Hardy, an All-Star in 2007, hit .280 with 51 home runs from 2007-08. However, he struggled in 2009 and was sent to the minors.
Hardy finished 2009 hitting just .229 with 11 home runs in 115 games.
He is slated as the starting shortstop for the Twins, who hope he can regain his hitting stroke of two seasons ago.
Carl Pavano came to the Twins in August 2009 through a trade with the Cleveland Indians for a player-to-be-named (Yohan Pino).
When the Twins acquired Pavano, he was 9-8 with a 5.37 ERA and were in third place in the AL Central, six games behind the division-leading Detroit Tigers.
The Twins rallied behind the much-needed veteran pitcher and won the AL Cental in a tie-breaking game with the Detroit Tigers.
Pavano was 5-4 with a 4.64 ERA in 12 starts for the Twins.
Pavano was a free agent following the 2009 season, and accepted arbitration from the Twins and should get a place in the 2010 starting rotation.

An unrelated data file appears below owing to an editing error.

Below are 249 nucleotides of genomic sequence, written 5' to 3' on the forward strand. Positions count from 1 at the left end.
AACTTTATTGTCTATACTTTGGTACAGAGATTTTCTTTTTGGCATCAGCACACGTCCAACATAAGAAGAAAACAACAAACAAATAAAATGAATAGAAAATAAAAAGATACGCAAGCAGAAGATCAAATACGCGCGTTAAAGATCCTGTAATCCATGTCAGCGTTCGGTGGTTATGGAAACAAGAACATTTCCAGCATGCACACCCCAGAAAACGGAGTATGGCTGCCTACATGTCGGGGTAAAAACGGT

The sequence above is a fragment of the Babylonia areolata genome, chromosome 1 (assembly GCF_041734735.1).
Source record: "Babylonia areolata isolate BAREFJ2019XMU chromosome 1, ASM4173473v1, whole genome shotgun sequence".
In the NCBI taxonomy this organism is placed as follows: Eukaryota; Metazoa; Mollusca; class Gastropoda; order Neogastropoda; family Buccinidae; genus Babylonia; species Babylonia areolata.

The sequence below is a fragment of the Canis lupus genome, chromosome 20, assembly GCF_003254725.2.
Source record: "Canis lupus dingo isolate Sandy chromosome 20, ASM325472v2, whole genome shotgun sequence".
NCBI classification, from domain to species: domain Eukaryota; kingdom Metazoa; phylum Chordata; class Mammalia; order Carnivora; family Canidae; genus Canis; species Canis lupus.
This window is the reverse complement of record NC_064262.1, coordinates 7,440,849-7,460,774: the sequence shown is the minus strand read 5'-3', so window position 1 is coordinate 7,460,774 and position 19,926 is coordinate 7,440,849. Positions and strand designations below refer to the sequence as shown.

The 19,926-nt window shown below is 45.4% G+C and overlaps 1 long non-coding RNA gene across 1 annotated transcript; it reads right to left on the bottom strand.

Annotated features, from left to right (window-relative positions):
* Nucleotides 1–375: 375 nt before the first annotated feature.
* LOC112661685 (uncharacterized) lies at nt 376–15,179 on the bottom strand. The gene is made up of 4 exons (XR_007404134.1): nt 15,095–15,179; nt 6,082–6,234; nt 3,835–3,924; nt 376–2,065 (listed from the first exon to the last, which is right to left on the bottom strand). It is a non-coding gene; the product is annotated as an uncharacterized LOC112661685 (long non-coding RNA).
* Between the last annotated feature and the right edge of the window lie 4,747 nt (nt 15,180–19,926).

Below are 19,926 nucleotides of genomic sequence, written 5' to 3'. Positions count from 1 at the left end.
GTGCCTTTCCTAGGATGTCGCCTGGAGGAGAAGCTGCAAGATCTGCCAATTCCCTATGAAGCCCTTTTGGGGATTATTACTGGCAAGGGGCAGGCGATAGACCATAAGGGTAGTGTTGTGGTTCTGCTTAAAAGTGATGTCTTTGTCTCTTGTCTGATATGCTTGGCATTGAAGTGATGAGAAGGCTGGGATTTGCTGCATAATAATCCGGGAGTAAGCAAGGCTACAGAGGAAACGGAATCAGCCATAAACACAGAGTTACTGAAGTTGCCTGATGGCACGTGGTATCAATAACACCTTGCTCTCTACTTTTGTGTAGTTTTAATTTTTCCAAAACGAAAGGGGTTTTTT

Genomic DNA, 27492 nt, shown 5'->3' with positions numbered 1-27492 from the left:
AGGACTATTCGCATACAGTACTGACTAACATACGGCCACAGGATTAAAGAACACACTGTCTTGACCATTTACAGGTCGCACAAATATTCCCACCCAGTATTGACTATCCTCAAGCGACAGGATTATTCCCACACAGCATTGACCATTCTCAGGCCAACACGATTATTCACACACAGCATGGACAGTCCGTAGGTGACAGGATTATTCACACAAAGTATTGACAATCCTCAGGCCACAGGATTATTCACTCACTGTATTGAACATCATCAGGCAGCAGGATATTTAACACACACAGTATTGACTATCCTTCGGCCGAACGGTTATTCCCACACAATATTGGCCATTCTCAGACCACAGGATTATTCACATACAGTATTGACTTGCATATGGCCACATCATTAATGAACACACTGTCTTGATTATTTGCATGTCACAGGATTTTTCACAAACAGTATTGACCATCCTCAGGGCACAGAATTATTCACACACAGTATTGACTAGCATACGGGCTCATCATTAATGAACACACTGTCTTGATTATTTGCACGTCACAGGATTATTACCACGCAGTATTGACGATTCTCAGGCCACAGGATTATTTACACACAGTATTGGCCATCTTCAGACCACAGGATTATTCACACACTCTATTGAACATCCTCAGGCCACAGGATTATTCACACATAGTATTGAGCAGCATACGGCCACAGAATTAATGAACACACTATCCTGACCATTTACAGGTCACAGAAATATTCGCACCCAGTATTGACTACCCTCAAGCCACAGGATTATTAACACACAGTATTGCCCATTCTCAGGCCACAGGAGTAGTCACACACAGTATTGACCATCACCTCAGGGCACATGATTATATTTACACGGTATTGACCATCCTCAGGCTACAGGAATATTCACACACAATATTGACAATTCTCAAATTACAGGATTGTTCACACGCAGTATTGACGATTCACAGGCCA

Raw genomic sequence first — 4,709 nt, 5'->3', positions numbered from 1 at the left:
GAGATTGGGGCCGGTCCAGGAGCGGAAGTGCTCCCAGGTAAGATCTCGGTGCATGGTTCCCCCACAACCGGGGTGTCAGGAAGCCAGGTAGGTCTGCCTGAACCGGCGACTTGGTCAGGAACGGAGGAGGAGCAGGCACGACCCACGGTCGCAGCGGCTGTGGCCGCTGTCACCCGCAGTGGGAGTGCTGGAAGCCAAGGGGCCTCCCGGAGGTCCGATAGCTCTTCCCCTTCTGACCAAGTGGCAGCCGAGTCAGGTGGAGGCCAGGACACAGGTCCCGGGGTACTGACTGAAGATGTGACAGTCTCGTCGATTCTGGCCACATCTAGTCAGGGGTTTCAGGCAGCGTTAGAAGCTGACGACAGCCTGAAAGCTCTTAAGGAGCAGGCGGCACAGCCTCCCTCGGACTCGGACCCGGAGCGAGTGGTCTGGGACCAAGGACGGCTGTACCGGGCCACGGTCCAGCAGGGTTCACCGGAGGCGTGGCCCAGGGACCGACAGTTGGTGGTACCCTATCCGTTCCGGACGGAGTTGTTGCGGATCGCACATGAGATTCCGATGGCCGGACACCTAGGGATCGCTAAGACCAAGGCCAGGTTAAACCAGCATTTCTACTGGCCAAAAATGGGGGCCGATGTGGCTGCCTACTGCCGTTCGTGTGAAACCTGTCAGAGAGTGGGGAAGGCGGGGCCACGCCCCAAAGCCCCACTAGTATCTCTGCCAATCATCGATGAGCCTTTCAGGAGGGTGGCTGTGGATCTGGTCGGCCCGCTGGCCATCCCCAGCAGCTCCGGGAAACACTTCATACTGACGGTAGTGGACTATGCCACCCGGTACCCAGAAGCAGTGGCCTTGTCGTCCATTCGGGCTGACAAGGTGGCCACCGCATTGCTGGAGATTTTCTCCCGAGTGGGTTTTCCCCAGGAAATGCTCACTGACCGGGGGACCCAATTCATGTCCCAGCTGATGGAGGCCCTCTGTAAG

The Twins sent pitcher Mike Maroth an invitation for spring training to try and make their squad.
That move surprised me.
Maroth is infamously known for losing 21 games for the 2003 Tigers.
Maroth, who last pitched in the majors in 2007, was 0-5 with a 10.10 ERA with the St. Louis Cardinals after being traded from Detroit during the '07 season.
The Twins have also invited right-handed pitchers Anthony Slama (their 2008 Minor League Pitcher of the Year), and Kyle Waldrop (their third pick in the first round (25th overall) of the 2004 First-Year Player Draft) to spring training.
Three position players that the Twins have invited to spring training:
Outfielders Ben Revere (the Twins' '08 and '09 Minor League Player of the Year), Rene Tosoni ( the Most Valuable Player in the '09 Futures Game), and infielder Chris Parmelee (their first round pick (20th overall) in the 2006 First-Year Player Draft).
Clay Condery won a World Series with the Philadelphia Phillies in 2008, and helped them win the NL Pennant in 2009.
Condery was 6-2 with a 3.00 ERA in 45 relief appearances for the Phillies last season.